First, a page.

Thai border officials barred their citizens from crossing into Cambodia for more than an hour on Tuesday morning as the bodies of five Cambodian nationals killed in Thailand were returned home through the Poipet border, an official said.
Bun Hor, chief of the Poipet international checkpoint, said Thai authorities closed the border out of fear that Thais would be attacked by Cambodians angry over last Saturday’s killings, but such action was unnecessary, he said.
“Cambodia does not take any action [against] Thai citizens and does not discriminate,” Bun Hor said. “Cambodia does not take revenge on Thai citizens for this killing. People are innocent…. Let the authorities find the perpetrators and arrest them,” he said.
The border was reopened after Thai citizens demonstrated for more than an hour, Bun Hor said.
“Thai people were protesting at the Thai checkpoint gate demanding [entry] into Cambodia. They want to visit and make business in Cambodia. They do not care what happened in Thailand,” he said.
Five Cambodians, including one pregnant woman, were shot Saturday morning at a Thai furniture company where they worked. Initial press reports said that six adults had been killed, but one man was discovered to be faking death to escape further injury, said Lieutenant-Colonel Tim Sareth, deputy chief of the Cambodian-Thai border coordination office. “He is in hospital with two other injured men in Rayong province [in] Thailand,” Tim Sareth said.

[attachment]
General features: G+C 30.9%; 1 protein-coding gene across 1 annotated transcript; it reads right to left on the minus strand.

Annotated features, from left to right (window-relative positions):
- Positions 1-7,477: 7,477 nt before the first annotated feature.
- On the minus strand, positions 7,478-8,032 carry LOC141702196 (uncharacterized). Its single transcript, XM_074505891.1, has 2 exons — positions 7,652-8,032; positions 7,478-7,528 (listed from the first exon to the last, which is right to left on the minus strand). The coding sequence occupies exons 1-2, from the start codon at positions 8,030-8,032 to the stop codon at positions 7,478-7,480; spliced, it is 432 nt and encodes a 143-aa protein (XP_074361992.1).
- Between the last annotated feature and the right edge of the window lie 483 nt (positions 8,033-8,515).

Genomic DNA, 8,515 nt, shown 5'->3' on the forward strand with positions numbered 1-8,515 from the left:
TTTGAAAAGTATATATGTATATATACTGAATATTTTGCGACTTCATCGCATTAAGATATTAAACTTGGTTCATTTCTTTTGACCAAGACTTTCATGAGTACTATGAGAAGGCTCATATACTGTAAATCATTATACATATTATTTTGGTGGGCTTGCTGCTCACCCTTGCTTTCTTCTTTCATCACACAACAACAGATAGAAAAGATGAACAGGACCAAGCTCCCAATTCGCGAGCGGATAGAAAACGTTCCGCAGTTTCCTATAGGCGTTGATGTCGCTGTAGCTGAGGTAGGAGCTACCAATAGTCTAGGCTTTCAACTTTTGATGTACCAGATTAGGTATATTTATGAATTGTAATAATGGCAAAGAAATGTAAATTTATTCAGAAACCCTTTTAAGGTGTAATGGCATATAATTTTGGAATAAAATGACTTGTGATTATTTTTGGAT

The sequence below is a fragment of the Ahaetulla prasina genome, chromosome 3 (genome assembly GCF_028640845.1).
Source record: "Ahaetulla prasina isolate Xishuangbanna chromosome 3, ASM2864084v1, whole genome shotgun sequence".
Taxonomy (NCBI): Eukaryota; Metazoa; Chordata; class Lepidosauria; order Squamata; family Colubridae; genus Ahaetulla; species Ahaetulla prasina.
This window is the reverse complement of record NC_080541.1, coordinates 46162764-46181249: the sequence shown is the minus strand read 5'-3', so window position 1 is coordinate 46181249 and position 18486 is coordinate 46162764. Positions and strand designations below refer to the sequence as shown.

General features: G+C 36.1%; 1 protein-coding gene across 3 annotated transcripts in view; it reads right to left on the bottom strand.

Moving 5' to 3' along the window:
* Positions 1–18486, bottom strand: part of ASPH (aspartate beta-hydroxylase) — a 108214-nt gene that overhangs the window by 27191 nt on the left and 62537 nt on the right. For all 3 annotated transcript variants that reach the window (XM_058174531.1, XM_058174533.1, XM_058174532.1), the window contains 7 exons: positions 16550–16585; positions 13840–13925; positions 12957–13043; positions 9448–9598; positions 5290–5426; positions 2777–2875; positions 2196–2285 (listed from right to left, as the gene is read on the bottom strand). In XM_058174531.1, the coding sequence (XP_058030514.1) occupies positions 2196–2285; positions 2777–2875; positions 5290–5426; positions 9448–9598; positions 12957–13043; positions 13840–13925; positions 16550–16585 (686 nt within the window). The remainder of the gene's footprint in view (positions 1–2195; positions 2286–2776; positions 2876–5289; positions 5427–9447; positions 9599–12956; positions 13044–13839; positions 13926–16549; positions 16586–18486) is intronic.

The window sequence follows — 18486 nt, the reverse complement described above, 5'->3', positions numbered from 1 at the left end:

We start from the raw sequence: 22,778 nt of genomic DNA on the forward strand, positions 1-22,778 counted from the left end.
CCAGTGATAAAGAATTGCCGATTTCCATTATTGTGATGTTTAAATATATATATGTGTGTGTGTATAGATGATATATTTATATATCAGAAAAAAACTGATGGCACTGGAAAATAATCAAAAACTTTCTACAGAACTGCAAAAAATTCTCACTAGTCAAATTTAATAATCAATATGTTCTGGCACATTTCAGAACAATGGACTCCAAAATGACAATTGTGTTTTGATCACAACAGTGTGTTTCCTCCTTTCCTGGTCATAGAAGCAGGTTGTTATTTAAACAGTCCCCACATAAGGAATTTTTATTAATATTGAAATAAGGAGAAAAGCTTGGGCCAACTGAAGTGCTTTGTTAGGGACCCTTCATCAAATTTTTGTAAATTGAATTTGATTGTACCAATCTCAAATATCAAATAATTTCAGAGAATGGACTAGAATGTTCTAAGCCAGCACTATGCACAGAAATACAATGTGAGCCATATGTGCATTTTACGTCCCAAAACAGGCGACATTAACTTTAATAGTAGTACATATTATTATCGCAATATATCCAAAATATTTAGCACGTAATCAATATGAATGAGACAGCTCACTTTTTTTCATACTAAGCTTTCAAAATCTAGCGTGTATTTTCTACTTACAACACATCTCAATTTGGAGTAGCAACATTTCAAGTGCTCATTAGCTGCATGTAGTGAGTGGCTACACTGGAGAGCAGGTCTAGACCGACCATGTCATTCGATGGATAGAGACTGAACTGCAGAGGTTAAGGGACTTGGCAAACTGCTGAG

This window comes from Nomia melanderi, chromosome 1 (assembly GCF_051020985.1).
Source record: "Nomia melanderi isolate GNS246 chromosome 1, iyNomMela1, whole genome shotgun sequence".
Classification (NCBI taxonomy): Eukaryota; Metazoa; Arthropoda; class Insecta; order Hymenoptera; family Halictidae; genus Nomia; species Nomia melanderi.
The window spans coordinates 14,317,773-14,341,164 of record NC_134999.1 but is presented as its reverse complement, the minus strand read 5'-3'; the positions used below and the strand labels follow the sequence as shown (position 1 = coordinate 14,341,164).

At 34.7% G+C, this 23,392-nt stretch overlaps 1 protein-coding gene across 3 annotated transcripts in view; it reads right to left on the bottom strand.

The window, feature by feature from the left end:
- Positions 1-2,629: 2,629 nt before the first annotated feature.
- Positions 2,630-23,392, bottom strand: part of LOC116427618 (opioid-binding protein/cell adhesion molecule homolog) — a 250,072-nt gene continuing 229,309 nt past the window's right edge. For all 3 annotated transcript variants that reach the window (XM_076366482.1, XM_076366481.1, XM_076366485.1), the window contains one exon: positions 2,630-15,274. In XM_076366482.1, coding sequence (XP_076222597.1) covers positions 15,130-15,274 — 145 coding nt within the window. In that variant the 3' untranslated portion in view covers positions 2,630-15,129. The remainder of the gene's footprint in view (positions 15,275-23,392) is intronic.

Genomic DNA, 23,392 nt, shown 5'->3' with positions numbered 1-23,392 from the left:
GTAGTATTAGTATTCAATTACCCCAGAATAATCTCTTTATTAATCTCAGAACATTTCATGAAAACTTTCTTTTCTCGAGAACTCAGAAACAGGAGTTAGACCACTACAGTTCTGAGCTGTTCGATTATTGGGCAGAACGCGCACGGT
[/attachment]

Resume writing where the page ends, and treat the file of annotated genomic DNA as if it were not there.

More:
All five bodies were returned to Cambodia on Tuesday afternoon, and a ceremony was held in Sras Trach pagoda in Poipet commune, said Tim Sareth.
The Thai Embassy could not be reached for comment Tuesday.
Fearing additional attacks, Cambodian officials earlier this week urged Cambodian nationals working in Thailand to return home.
An estimated 300 Cambodians worked at the furniture factory where the killings took place, Tim Sareth said.